Lance Ito grew up a Los Angeles Rams fan. He cheered from the L.A. Memorial Coliseum stands in October 1961 when five-time Pro Bowler Jon Arnett returned a kickoff 105 yards for a touchdown against the Detroit Lions.
Although his heart and loyalty remain with the Rams and the hometown UCLA Bruins, the 67-year-old Ito now has a legit reason to root for at least one player on a football team located outside Los Angeles. It's a guy nicknamed after the famed judge from the well-publicized O.J. Simpson murder trial: Atlanta Falcons rookie running back Ito Smith.
"No, I was unaware of the existence of a pro football prospect by the name of 'Ito' Smith," Judge Ito told ESPN. "Having looked him up and discovering he is a handsome and talented fellow, certainly not a bad thing. Pro football is a tough business, and I wish him a long and healthy career."
Smith's eyes bulged and his smile widened when told of Ito's well wishes. The story behind Smith's nickname, told countless times, never seems to lose its luster.
Smith, from Mobile, Alabama, was born weighing 7 pounds, 8.5 ounces on Sept. 11, 1995, the day Judge Ito ordered the prosecution to begin its rebuttal in the Simpson case. Smith's given name is Romarius. But when Smith's cousin, Brittney Smith, entered the hospital room, she saw her baby cousin's features and blurted out, "That little baby looks just like the judge off TV."
Brittney was just 4 years old at the time.
"I guess she had been watching the trial with her grandmother," Smith said of his cousin. "And everybody in the family has been calling me Ito ever since."
Smith's mother, Raven Smith-Isaac, still laughs when recalling how her son's nickname evolved.
"I've heard the story told about 20 different ways," Smith-Isaac said, "and I'm the one who has to go into all the whole details. I'm just used to it now.
"Of course, everybody was paying attention to the trial because it aired day and night. But we didn't know Brittney had really been paying that much attention. When she first saw the baby, it was the first thing that came out of her mouth, that he looked like Judge Ito."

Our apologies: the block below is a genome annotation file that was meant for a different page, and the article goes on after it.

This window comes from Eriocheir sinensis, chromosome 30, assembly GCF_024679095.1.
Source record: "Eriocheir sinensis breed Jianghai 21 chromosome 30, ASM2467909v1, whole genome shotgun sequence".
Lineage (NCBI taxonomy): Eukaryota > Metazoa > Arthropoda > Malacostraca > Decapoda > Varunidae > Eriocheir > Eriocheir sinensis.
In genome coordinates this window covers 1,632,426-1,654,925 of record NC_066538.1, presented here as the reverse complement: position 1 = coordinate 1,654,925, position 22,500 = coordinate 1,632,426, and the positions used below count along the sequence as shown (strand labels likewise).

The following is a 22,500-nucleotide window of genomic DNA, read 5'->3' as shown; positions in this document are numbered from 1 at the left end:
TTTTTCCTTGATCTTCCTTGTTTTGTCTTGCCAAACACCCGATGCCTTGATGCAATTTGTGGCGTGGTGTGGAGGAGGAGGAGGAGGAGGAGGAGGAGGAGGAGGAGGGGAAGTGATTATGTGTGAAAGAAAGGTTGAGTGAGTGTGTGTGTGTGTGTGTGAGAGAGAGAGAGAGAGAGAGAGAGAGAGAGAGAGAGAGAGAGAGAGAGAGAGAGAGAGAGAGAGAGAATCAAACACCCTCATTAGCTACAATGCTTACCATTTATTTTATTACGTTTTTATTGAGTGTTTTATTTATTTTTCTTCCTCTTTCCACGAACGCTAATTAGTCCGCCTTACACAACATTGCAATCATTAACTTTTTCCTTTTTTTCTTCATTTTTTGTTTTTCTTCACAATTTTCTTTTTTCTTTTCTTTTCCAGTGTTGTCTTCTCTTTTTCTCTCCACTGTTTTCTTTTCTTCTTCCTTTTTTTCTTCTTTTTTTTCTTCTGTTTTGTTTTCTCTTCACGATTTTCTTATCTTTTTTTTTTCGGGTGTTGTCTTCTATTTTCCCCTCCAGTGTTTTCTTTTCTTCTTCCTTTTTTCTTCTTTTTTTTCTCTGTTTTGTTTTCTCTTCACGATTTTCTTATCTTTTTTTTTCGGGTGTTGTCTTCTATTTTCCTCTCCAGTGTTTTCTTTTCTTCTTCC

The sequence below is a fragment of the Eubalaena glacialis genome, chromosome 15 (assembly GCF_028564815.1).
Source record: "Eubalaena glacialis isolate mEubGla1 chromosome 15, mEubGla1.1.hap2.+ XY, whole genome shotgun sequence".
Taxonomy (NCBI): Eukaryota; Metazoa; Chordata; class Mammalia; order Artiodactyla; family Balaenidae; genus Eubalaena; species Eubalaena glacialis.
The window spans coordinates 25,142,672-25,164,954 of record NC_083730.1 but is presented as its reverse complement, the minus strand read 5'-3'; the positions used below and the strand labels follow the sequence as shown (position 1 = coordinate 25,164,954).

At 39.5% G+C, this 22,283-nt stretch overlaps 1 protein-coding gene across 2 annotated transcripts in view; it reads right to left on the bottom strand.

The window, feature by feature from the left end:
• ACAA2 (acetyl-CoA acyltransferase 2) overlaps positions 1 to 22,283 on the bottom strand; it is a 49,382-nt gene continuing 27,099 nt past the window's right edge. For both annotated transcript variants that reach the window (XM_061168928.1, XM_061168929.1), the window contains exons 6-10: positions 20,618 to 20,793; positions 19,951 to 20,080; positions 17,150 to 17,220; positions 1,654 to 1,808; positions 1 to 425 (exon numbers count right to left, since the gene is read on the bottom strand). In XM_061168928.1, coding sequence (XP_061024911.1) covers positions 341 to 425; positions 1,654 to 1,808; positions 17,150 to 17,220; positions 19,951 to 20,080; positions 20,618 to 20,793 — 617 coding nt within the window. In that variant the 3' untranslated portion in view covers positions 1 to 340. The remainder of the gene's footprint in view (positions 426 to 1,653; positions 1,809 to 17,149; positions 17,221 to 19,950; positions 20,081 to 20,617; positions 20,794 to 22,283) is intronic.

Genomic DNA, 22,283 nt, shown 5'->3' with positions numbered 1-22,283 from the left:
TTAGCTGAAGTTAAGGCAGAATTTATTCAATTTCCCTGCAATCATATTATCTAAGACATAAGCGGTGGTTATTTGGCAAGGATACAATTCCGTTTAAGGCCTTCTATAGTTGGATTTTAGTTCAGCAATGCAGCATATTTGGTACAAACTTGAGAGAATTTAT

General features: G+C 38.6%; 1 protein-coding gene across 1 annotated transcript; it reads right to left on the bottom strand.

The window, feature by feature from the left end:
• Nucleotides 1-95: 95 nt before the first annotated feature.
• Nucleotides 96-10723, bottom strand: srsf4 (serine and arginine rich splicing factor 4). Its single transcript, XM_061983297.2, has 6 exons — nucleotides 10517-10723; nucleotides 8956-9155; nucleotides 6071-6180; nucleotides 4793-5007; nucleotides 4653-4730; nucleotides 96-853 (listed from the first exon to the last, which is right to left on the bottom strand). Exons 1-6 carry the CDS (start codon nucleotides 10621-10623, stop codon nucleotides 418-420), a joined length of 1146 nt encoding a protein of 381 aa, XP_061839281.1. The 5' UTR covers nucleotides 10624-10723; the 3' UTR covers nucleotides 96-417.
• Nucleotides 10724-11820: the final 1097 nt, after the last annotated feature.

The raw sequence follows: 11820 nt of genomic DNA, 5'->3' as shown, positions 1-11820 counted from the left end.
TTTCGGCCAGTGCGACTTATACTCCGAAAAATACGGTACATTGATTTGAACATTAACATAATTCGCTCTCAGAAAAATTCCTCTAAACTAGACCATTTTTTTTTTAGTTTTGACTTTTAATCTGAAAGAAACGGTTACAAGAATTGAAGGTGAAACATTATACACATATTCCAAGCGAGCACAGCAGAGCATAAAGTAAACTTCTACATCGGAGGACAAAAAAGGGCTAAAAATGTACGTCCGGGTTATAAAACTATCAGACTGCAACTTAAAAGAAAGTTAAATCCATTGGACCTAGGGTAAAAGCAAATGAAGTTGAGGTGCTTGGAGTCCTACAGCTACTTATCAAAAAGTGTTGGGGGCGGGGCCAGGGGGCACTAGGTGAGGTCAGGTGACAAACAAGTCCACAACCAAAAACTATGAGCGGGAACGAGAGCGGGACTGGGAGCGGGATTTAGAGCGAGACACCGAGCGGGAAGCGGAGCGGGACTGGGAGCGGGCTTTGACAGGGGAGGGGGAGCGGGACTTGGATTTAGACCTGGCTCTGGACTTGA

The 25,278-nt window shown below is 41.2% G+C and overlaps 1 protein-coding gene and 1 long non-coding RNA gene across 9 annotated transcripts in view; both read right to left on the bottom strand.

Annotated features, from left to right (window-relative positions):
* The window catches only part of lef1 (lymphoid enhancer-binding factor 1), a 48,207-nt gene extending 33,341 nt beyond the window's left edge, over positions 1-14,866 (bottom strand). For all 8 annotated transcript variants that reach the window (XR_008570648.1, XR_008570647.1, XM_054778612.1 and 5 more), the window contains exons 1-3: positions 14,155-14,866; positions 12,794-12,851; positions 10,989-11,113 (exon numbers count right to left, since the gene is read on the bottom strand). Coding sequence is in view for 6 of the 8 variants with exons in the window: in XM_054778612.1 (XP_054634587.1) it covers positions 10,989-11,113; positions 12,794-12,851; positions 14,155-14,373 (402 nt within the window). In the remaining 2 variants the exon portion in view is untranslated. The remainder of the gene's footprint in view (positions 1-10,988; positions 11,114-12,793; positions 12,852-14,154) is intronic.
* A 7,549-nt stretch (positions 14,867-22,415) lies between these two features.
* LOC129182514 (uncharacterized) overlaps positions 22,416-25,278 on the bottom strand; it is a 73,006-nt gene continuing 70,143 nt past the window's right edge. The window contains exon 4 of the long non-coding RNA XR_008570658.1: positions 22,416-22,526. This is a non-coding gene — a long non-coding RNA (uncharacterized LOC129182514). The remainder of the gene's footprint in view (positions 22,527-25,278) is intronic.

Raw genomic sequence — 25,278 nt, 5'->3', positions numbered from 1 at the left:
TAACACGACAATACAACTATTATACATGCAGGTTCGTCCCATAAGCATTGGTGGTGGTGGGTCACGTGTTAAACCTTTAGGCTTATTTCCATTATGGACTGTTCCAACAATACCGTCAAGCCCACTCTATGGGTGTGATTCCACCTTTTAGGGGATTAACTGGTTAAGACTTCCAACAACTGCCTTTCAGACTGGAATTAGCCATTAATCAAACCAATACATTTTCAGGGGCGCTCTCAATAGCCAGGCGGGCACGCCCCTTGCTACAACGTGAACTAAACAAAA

Through middle school, Smith's peers called him Romarius. His mother called him the same only when she was angry and had to yell Ro-marius with emphasis. But by high school, Ito had caught on with everybody as Smith started to establish himself on the football field.
"I always was good," Smith said. "But when I got to high school, I started getting more serious about it. I used to work out every day by myself. Then I got to college and started working even harder."
Telling the story behind his name became almost as routine as going for a workout. Smith admitted to not knowing much about Judge Ito and the Simpson trial until he started watching documentaries on Netflix.
Does he agree he looked like Judge Ito as a baby?
"A little bit," he said with a laugh. "I guess I looked like a little Japanese baby."
What Smith might not know is that Judge Ito, who is of Japanese descent, was a standout athlete himself. He won the senior scholar-athlete award from L.A.'s John Marshall High School in 1968. It was given to the sports letterman graduating with the highest grade-point average. Ito played tennis.
"Although I was a better-than-fair athlete, I was a little guy, and football was not a realistic possibility," Judge Ito said. "No, I did not receive any college athletic-scholarship offers."
Attending law school at the University of California, Berkeley worked out rather well instead.
Although Judge Ito is sure to always have a place in American history, the future will determine whether Ito Smith makes himself a household name in the NFL. The fourth-round draft pick from Southern Mississippi joins an already crowded backfield, with Devonta Freeman the starter and Tevin Coleman the backup, though Coleman has just one year remaining on his contract.
Smith had some impressive moments during offseason workouts and will have to carve out a role on special teams with his return ability. However, the Falcons also are high on undrafted rookie running back Malik Williams, so Smith can't relax and think he is assured a spot on the 53-man roster.
Some evaluators projected Smith as a seventh-round pick, but the Falcons had no problem selecting him much higher.
"I've been overlooked all my life, man," Smith said. "It's nothing new to me. I'm actually kind of used to it. It doesn't really get me mad because I know God always makes a way for me, no matter what. He always comes through for me. I'll just continue to work hard and keep that chip on my shoulder and just give it all I've got."
He'll win over a lot of fans in Atlanta with such an attitude. He already has one person with a familiar name backing him from the West Coast.